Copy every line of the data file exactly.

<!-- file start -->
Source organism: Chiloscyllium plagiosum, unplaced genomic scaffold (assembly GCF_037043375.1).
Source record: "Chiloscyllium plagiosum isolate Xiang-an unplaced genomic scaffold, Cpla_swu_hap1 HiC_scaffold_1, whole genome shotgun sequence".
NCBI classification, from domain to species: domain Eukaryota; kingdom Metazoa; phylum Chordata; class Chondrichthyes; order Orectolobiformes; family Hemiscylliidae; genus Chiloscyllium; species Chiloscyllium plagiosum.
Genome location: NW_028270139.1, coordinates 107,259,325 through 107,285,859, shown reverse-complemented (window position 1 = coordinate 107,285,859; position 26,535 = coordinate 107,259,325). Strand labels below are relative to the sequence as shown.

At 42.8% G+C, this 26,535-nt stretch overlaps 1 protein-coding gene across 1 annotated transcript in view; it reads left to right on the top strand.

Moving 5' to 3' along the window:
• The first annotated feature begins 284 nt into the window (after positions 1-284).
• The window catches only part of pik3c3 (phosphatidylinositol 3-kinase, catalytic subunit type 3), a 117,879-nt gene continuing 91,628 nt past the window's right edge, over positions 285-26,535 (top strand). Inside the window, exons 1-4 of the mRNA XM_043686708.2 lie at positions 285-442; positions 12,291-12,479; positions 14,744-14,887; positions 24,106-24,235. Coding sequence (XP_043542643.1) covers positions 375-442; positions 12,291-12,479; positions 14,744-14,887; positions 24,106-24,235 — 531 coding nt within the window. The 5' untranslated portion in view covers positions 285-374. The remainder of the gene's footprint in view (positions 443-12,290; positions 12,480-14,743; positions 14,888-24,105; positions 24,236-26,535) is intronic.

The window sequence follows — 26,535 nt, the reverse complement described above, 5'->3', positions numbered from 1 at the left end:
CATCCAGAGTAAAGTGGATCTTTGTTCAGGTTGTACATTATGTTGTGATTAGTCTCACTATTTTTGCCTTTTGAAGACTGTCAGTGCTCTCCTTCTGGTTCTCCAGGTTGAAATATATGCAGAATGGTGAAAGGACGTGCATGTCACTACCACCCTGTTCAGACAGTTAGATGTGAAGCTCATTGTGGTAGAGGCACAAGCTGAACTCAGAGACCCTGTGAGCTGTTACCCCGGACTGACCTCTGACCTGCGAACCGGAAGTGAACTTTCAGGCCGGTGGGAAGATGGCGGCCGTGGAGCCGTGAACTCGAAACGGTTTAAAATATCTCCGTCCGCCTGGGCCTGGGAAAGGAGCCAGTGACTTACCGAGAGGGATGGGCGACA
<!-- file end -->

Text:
Source organism: Chiloscyllium plagiosum, unplaced genomic scaffold (assembly GCF_037043375.1).
Source record: "Chiloscyllium plagiosum isolate Xiang-an unplaced genomic scaffold, Cpla_swu_hap1 HiC_scaffold_1, whole genome shotgun sequence".
NCBI classification, from domain to species: domain Eukaryota; kingdom Metazoa; phylum Chordata; class Chondrichthyes; order Orectolobiformes; family Hemiscylliidae; genus Chiloscyllium; species Chiloscyllium plagiosum.
Genome location: NW_028270139.1, coordinates 107,259,325 through 107,285,859, shown reverse-complemented (window position 1 = coordinate 107,285,859; position 26,535 = coordinate 107,259,325). Strand labels below are relative to the sequence as shown.

At 42.8% G+C, this 26,535-nt stretch overlaps 1 protein-coding gene across 1 annotated transcript in view; it reads left to right on the top strand.

Moving 5' to 3' along the window:
• The first annotated feature begins 284 nt into the window (after positions 1-284).
• The window catches only part of pik3c3 (phosphatidylinositol 3-kinase, catalytic subunit type 3), a 117,879-nt gene continuing 91,628 nt past the window's right edge, over positions 285-26,535 (top strand). Inside the window, exons 1-4 of the mRNA XM_043686708.2 lie at positions 285-442; positions 12,291-12,479; positions 14,744-14,887; positions 24,106-24,235. Coding sequence (XP_043542643.1) covers positions 375-442; positions 12,291-12,479; positions 14,744-14,887; positions 24,106-24,235 — 531 coding nt within the window. The 5' untranslated portion in view covers positions 285-374. The remainder of the gene's footprint in view (positions 443-12,290; positions 12,480-14,743; positions 14,888-24,105; positions 24,236-26,535) is intronic.

The window sequence follows — 26,535 nt, the reverse complement described above, 5'->3', positions numbered from 1 at the left end:
CATCCAGAGTAAAGTGGATCTTTGTTCAGGTTGTACATTATGTTGTGATTAGTCTCACTATTTTTGCCTTTTGAAGACTGTCAGTGCTCTCCTTCTGGTTCTCCAGGTTGAAATATATGCAGAATGGTGAAAGGACGTGCATGTCACTACCACCCTGTTCAGACAGTTAGATGTGAAGCTCATTGTGGTAGAGGCACAAGCTGAACTCAGAGACCCTGTGAGCTGTTACCCCGGACTGACCTCTGACCTGCGAACCGGAAGTGAACTTTCAGGCCGGTGGGAAGATGGCGGCCGTGGAGCCGTGAACTCGAAACGGTTTAAAATATCTCCGTCCGCCTGGGCCTGGGAAAGGAGCCAGTGACTTACCGAGAGGGATGGGCGACA